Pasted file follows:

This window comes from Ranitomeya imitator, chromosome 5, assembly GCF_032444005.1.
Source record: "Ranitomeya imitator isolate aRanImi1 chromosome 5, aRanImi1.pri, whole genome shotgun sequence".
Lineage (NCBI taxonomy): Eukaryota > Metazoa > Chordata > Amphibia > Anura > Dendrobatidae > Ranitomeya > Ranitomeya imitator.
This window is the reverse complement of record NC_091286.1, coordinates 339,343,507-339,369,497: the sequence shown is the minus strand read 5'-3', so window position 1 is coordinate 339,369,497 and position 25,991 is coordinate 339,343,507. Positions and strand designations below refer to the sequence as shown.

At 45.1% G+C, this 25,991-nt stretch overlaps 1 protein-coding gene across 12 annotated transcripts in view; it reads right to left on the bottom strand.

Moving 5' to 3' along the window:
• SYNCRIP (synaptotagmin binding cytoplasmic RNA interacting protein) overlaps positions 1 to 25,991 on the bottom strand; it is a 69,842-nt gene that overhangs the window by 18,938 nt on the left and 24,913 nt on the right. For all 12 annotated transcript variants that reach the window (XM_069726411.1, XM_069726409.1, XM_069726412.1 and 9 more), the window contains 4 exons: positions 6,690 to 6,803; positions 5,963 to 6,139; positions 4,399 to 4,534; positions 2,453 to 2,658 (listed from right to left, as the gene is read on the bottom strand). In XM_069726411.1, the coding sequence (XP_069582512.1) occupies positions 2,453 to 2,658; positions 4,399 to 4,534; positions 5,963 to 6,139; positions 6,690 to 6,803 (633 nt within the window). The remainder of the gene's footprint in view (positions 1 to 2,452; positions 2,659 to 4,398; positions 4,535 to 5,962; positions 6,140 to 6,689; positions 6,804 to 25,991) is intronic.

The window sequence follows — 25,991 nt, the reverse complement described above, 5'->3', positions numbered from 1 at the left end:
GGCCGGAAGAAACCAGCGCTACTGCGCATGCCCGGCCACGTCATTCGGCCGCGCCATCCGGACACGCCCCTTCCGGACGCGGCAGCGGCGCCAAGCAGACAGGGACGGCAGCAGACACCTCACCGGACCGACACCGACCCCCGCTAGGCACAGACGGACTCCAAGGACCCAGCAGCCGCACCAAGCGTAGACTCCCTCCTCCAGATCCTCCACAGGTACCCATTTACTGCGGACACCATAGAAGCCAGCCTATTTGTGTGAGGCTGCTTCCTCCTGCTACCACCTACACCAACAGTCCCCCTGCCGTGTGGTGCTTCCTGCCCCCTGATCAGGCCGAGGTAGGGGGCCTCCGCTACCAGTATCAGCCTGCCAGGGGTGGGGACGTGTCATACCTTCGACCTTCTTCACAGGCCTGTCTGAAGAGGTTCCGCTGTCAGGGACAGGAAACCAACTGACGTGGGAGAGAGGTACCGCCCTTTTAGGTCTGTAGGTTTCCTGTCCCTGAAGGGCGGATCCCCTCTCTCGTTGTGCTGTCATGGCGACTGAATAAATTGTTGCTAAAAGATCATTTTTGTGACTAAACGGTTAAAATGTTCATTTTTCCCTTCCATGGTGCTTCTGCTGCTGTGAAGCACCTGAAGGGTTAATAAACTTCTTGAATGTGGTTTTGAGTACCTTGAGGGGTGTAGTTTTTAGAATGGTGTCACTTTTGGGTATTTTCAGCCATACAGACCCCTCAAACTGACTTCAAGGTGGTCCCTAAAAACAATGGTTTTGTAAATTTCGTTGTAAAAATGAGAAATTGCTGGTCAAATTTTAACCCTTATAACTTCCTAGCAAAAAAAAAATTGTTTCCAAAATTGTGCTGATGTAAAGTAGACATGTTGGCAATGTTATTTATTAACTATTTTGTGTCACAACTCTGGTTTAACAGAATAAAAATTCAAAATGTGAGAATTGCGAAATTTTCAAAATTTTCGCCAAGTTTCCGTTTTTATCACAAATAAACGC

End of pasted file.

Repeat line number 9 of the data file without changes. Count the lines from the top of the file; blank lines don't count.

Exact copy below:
GGCCGGAAGAAACCAGCGCTACTGCGCATGCCCGGCCACGTCATTCGGCCGCGCCATCCGGACACGCCCCTTCCGGACGCGGCAGCGGCGCCAAGCAGACAGGGACGGCAGCAGACACCTCACCGGACCGACACCGACCCCCGCTAGGCACAGACGGACTCCAAGGACCCAGCAGCCGCACCAAGCGTAGACTCCCTCCTCCAGATCCTCCACAGGTACCCATTTACTGCGGACACCATAGAAGCCAGCCTATTTGTGTGAGGCTGCTTCCTCCTGCTACCACCTACACCAACAGTCCCCCTGCCGTGTGGTGCTTCCTGCCCCCTGATCAGGCCGAGGTAGGGGGCCTCCGCTACCAGTATCAGCCTGCCAGGGGTGGGGACGTGTCATACCTTCGACCTTCTTCACAGGCCTGTCTGAAGAGGTTCCGCTGTCAGGGACAGGAAACCAACTGACGTGGGAGAGAGGTACCGCCCTTTTAGGTCTGTAGGTTTCCTGTCCCTGAAGGGCGGATCCCCTCTCTCGTTGTGCTGTCATGGCGACTGAATAAATTGTTGCTAAAAGATCATTTTTGTGACTAAACGGTTAAAATGTTCATTTTTCCCTTCCATGGTGCTTCTGCTGCTGTGAAGCACCTGAAGGGTTAATAAACTTCTTGAATGTGGTTTTGAGTACCTTGAGGGGTGTAGTTTTTAGAATGGTGTCACTTTTGGGTATTTTCAGCCATACAGACCCCTCAAACTGACTTCAAGGTGGTCCCTAAAAACAATGGTTTTGTAAATTTCGTTGTAAAAATGAGAAATTGCTGGTCAAATTTTAACCCTTATAACTTCCTAGCAAAAAAAAAATTGTTTCCAAAATTGTGCTGATGTAAAGTAGACATGTTGGCAATGTTATTTATTAACTATTTTGTGTCACAACTCTGGTTTAACAGAATAAAAATTCAAAATGTGAGAATTGCGAAATTTTCAAAATTTTCGCCAAGTTTCCGTTTTTATCACAAATAAACGC